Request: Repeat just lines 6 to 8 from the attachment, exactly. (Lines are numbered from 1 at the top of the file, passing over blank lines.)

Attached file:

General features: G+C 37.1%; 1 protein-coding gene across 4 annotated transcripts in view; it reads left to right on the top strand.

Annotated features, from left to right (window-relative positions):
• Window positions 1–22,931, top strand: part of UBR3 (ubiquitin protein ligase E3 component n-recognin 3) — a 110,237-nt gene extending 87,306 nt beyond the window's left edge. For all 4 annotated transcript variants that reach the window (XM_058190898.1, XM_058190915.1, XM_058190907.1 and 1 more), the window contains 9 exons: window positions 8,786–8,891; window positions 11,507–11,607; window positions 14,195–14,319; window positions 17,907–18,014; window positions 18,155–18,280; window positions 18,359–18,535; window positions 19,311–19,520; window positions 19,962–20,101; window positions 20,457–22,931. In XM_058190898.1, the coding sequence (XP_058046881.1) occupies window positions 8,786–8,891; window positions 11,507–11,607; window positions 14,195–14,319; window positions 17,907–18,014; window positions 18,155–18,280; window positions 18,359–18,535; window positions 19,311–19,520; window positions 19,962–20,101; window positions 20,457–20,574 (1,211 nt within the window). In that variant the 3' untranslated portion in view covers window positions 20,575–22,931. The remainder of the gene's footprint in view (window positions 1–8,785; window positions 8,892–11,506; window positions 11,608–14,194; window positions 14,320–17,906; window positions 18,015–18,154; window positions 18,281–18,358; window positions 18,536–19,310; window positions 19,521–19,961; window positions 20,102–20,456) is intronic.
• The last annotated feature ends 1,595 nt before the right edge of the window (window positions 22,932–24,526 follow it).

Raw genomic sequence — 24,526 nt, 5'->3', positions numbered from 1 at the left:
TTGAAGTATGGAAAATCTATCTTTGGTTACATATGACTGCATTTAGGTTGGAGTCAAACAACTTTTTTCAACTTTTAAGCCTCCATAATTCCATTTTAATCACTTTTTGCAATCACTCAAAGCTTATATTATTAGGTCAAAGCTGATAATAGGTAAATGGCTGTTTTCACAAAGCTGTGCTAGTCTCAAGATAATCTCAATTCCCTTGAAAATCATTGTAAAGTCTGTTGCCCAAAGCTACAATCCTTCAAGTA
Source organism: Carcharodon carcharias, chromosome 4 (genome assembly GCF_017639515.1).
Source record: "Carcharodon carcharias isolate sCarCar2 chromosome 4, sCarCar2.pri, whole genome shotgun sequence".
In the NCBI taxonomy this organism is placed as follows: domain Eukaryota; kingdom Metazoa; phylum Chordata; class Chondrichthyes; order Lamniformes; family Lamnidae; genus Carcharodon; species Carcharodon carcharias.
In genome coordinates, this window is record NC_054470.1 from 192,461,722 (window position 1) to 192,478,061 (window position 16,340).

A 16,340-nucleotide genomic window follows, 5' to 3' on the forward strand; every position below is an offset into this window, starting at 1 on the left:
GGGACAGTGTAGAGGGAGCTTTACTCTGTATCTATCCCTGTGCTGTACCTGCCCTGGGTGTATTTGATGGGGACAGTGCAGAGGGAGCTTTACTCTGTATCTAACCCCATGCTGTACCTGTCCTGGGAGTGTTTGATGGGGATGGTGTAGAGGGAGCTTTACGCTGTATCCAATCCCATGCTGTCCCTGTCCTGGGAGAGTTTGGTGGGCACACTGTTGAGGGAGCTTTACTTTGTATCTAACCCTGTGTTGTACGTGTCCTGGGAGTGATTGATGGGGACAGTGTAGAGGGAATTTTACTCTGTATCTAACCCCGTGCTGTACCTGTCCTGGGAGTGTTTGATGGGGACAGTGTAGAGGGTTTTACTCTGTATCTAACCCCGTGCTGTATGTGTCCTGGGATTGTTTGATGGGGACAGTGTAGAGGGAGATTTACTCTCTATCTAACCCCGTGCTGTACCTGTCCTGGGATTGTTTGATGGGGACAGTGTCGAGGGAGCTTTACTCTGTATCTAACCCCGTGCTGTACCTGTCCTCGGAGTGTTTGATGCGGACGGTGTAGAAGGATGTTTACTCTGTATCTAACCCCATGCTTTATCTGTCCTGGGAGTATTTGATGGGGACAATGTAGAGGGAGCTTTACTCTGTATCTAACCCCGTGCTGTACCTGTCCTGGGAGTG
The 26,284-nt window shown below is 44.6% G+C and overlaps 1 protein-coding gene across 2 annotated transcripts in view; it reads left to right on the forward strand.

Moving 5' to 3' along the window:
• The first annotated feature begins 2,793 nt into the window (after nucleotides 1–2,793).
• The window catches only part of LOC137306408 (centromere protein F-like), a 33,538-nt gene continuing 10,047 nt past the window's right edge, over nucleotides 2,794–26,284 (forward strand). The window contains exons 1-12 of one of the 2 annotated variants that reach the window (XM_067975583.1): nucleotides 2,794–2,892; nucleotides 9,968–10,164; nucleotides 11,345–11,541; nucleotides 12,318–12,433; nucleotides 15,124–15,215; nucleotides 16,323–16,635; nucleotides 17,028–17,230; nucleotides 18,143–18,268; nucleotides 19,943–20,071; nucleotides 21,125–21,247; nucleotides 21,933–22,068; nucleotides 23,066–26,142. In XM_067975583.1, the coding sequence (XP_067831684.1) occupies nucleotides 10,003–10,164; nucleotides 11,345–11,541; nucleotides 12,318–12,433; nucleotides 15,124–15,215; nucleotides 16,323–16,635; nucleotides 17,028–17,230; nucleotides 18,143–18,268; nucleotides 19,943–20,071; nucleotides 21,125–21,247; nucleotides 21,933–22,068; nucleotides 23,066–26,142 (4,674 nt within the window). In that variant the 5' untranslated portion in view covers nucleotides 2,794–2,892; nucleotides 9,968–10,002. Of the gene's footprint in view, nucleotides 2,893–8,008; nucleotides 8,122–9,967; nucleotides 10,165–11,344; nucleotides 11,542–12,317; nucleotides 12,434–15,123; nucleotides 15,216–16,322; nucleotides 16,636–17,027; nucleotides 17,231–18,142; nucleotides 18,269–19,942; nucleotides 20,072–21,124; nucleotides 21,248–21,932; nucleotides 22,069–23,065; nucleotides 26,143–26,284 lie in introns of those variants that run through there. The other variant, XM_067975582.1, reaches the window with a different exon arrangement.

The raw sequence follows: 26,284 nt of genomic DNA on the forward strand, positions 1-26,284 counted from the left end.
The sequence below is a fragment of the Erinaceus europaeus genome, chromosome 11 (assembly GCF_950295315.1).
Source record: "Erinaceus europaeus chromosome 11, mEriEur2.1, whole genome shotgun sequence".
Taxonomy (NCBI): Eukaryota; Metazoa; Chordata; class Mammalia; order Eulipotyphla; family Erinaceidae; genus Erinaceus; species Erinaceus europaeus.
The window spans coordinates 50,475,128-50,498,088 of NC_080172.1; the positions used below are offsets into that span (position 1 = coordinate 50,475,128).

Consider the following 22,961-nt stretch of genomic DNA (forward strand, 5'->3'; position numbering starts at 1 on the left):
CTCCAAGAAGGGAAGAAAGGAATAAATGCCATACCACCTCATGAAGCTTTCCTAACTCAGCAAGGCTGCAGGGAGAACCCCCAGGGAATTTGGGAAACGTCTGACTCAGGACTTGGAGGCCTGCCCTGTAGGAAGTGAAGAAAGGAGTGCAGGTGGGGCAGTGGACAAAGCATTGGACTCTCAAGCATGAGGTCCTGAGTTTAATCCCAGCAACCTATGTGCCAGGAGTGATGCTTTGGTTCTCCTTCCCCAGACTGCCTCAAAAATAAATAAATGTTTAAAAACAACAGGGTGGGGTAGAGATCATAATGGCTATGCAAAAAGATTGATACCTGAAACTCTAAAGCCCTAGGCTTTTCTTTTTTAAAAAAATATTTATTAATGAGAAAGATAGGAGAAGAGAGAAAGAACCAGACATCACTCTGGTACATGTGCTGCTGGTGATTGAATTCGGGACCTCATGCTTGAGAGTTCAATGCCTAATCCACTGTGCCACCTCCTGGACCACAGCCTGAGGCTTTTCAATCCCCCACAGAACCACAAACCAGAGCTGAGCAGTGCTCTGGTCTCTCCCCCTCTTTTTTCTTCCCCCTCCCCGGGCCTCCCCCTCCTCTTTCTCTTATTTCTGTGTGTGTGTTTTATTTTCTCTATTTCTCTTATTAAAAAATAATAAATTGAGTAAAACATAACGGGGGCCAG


TTGAAGTATGGAAAATCTATCTTTGGTTACATATGACTGCATTTAGGTTGGAGTCAAACAACTTTTTTCAACTTTTAAGCCTCCATAATTCCATTTTAATCACTTTTTGCAATCACTCAAAGCTTATATTATTAGGTCAAAGCTGATAATAGGTAAATGGCTGTTTTCACAAAGCTGTGCTAGTCTCAAGATAATCTCAATTCCCTTGAAAATCATTGTAAAGTCTGTTGCCCAAAGCTACAATCCTTCAAGTA
Source organism: Carcharodon carcharias, chromosome 4 (genome assembly GCF_017639515.1).
Source record: "Carcharodon carcharias isolate sCarCar2 chromosome 4, sCarCar2.pri, whole genome shotgun sequence".